Here’s what you need to know about new workplace protections for pregnant, nursing workers

of $1.7 Trillion Federal Spending Bill President Joe Biden last week signed a lead to expand protections for pregnant or breastfeeding workers.

Proponents of the Pregnant Workers Fairness Act and the PUMP for Lactating Mothers Act, both included as amendments to the Appropriations Bill, left the existing legislation inadequately protected. It states that the rights of these workers will be clarified.

Senators Bob Casey (D-Pennsylvania) and Bill Cassidy (R-Los Angeles) jointly endorsed a bill to strengthen pregnant workers’ rights. The law, which goes into effect in June, requires companies with 15 or more employees to provide reasonable accommodation for pregnant workers as long as it does not place an undue burden on employers. . This means that pregnant workers are not automatically denied additional restroom breaks, heavy lifting, the opportunity to sit while working, or other accommodations. This means that we cannot discriminate against pregnant job applicants who require such consideration.

Proponents of the amendment said neither the existing Pregnancy Discrimination Act (an amendment to the Civil Rights Act) nor the Americans with Disabilities Act provided pregnant workers with the necessary accommodations for a healthy pregnancy. As these measures did not provide adequate protection, 30 states According to Bloomberg Law, it has enacted its own laws for pregnant workers.

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Dina Bakst, co-founder of A Better Balance, a nonprofit focused on labor litigation, legislative advocacy, and education, advocates for the Supreme Court to assess the rights and needs of pregnant workers. It said the bill was necessary due to the standards of

baking, testimony Having submitted to Congress in support of the bill, the 2015 court ruling in Young v. UPS “requires pregnant workers to bypass the legal process to prove discrimination.” It has set an overly complex and burdensome standard forcourt hold Pregnant workers are entitled to the same considerations as workers who are restricted by injury or disability.

Bakst also testified that a 2019 report by her organization found pregnant workers lost as a result of court rulings. 29 out of 43 Pregnancy Adaptation Case in Lower Court. Elizabeth Gedmark, vice president of A Better Balance, told States Newsroom that she didn’t know how many workers were out of court due to the stress and financial problems associated with taking legal action. Stated.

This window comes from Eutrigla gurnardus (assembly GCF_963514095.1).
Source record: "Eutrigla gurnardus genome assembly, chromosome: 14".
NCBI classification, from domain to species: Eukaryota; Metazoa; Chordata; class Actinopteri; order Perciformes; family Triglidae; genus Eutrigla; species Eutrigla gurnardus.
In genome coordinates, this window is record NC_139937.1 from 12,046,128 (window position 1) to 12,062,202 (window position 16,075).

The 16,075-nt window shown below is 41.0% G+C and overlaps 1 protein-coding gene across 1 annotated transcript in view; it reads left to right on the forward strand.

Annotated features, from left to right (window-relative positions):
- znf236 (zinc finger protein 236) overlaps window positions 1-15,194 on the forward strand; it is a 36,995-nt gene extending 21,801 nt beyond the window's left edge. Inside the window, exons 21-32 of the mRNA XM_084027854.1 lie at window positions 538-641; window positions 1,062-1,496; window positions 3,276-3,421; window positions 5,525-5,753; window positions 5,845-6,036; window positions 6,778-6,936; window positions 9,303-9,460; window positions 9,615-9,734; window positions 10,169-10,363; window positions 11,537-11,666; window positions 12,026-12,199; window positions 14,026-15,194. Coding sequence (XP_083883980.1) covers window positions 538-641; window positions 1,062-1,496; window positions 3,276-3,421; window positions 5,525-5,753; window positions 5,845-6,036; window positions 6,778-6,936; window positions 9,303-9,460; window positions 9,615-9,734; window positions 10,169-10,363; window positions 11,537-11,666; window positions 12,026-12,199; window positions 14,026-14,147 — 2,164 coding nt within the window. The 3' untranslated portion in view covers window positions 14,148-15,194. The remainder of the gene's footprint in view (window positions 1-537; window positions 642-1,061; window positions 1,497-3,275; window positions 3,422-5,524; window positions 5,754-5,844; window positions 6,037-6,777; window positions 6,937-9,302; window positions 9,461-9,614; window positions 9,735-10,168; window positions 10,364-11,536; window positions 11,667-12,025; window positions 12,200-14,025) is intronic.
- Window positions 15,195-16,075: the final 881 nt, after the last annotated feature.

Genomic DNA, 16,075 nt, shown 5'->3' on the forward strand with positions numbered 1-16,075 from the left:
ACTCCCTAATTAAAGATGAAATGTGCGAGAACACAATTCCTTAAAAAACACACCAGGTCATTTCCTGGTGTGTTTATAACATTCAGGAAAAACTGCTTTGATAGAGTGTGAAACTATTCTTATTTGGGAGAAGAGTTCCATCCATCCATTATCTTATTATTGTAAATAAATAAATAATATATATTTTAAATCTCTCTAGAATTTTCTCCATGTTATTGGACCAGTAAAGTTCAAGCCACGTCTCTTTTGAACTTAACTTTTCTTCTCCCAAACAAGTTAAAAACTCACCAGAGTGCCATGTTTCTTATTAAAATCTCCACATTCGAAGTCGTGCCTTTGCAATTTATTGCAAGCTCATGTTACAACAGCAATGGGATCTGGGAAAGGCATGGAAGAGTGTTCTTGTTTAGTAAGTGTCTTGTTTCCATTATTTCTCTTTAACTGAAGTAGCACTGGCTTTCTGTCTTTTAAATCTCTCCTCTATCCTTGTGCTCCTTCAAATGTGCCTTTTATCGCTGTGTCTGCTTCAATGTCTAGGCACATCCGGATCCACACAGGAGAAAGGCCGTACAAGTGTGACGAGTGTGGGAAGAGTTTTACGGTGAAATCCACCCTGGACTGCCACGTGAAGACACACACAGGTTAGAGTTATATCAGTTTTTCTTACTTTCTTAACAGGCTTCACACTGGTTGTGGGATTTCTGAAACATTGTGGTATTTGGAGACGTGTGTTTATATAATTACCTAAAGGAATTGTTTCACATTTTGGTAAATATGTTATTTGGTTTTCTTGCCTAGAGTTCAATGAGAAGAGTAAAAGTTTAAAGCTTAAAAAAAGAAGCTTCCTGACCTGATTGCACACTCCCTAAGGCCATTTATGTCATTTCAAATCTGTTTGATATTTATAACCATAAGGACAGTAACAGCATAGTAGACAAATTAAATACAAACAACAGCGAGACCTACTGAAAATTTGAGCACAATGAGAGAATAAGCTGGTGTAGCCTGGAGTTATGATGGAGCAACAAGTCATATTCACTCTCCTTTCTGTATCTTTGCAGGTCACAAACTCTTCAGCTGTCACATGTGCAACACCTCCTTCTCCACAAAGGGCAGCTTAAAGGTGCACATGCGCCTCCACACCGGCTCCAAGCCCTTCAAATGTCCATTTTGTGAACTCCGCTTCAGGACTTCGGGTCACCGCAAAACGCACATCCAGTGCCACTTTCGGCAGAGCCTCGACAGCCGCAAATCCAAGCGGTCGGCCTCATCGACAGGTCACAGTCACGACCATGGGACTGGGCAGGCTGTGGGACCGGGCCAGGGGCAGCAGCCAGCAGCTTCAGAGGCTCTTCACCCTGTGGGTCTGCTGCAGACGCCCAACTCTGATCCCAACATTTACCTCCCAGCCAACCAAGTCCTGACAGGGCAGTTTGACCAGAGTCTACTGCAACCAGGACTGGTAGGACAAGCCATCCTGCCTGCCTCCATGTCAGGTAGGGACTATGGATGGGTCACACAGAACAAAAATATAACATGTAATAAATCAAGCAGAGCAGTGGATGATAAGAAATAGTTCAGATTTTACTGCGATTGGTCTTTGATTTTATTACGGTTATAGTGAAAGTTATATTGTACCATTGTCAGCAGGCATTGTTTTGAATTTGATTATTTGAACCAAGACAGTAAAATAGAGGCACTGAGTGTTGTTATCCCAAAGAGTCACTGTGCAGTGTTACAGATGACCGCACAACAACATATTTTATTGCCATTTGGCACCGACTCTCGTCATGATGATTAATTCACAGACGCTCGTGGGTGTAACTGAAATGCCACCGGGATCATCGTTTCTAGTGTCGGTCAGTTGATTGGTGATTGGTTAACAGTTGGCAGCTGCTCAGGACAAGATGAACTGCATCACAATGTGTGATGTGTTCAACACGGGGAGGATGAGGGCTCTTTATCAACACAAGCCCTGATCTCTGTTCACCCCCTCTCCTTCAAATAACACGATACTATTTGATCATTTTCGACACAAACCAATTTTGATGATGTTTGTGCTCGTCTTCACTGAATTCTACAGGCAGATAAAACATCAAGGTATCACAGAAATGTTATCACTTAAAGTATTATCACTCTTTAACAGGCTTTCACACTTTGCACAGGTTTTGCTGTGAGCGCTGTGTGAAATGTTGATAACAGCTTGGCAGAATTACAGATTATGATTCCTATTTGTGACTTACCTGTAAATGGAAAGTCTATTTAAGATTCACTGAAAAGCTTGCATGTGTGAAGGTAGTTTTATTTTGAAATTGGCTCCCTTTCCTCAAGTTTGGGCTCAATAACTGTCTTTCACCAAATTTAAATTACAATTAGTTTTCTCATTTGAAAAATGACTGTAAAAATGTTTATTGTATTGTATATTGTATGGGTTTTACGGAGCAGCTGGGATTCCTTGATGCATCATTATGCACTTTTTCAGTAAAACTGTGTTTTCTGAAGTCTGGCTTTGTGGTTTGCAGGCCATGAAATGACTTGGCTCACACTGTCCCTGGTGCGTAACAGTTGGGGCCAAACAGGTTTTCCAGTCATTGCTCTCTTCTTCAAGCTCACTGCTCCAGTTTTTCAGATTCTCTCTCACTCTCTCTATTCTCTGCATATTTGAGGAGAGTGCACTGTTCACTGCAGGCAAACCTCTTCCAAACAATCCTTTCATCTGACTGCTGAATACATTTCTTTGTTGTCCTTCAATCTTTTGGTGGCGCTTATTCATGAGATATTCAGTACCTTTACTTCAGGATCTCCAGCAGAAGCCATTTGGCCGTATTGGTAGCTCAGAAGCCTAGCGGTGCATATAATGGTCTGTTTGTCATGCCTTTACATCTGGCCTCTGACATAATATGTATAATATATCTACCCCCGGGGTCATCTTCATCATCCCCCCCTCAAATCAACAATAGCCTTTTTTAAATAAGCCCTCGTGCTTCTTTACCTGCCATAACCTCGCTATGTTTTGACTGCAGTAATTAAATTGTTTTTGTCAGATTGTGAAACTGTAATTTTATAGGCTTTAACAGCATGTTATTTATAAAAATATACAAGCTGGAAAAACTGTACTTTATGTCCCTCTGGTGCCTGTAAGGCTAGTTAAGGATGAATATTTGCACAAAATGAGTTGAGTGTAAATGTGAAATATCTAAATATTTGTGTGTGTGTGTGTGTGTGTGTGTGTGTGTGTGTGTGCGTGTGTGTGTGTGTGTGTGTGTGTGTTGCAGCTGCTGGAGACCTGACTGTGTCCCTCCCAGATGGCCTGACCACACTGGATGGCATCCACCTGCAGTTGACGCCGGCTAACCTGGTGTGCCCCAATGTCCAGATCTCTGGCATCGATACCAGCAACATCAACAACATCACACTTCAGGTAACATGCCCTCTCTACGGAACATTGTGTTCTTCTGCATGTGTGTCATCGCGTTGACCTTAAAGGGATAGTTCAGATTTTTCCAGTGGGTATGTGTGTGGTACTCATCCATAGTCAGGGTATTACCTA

“You don’t have to look around and find another colleague, jump through all these hoops, or prove you’re disabled under the ADA,” she said. We need to ensure that reasonable accommodation is available when needed to prevent the outbreak before it begins.”

For too long, pregnant workers have been without the vital protection many need to maintain a healthy pregnancy.

– Jocelyn Frye, National Partnership for Women and Families

As recently as August, the U.S. Court of Appeals for the Seventh Circuit ruled that Walmart not violated According to Bloomberg, pregnant workers are not included in Wisconsin’s fulfillment center policy that allows jobs to be assigned to workers injured on the job, Bloomberg reported.court Said Walmart was not required to provide any justification for why the policy was limited to these workers only, an allegation made by the Equal Employment Opportunity Commission, which sued on behalf of women workers. bottom.

Jocelyn Fry, President of the National Partnership for Women and Families Said The passage of the Pregnant Workers Fairness Act was a victory for gender and racial equity. She added: A glass of water for hydration. ”

Bill passed with bipartisan support Approved by American Chamber of Commerce, Retail Industry Leaders Association, Society for Human Resource Management, National Retail Federation.

ACLU Senior Legislative Counsel Vania Leveille also celebrated the passage of the PUMP Act for Breastfeeding Mothers, sponsored by US Senators Jeff Merkley (D-OR) and Lisa Murkowski (R-AK). This was also included in the appropriations bill. .

The Affordable Care Act required workers to have rest periods to express breast milk and privacy to pump, but employees were not considered exempt from overtime. , the measure was necessary, supporters said. Excluding 9 million women workers of childbearing age, according to A 2019 report from the Center for Work-Life Law at the University of California.

The PUMP for Nursing Mothers Act is supposed to fill these coverage gaps. ACLUs and Work-Life Law Center. It also extends the period during which breastfeeding parents can benefit from these accommodations. 1 to 2 years.

“The PUMP Act for Lactating Mothers is very transformative because it provides breaks and spaces other than toilets and expands the scope of federal legislation that requires nursing workers to be sanitary. ,” said Gedmark.

Businesses with 50 or more employees will have to provide time and space to express milk immediately, but the ability to file complaints against employers and take legal action won’t start until April. .

Transportation workers are treated differently under the PUMP Act, with coach drivers for long-distance bus companies and some railroad workers being three years behind on applicable legislation. There is also a difference between airline exemptions and how the law affects some railroad workers. Employers are not required to provide rest breaks to train crew railroad workers when it is too costly for the employer and when it creates a dangerous situation for another railroad worker with right-of-way. The wording explains.

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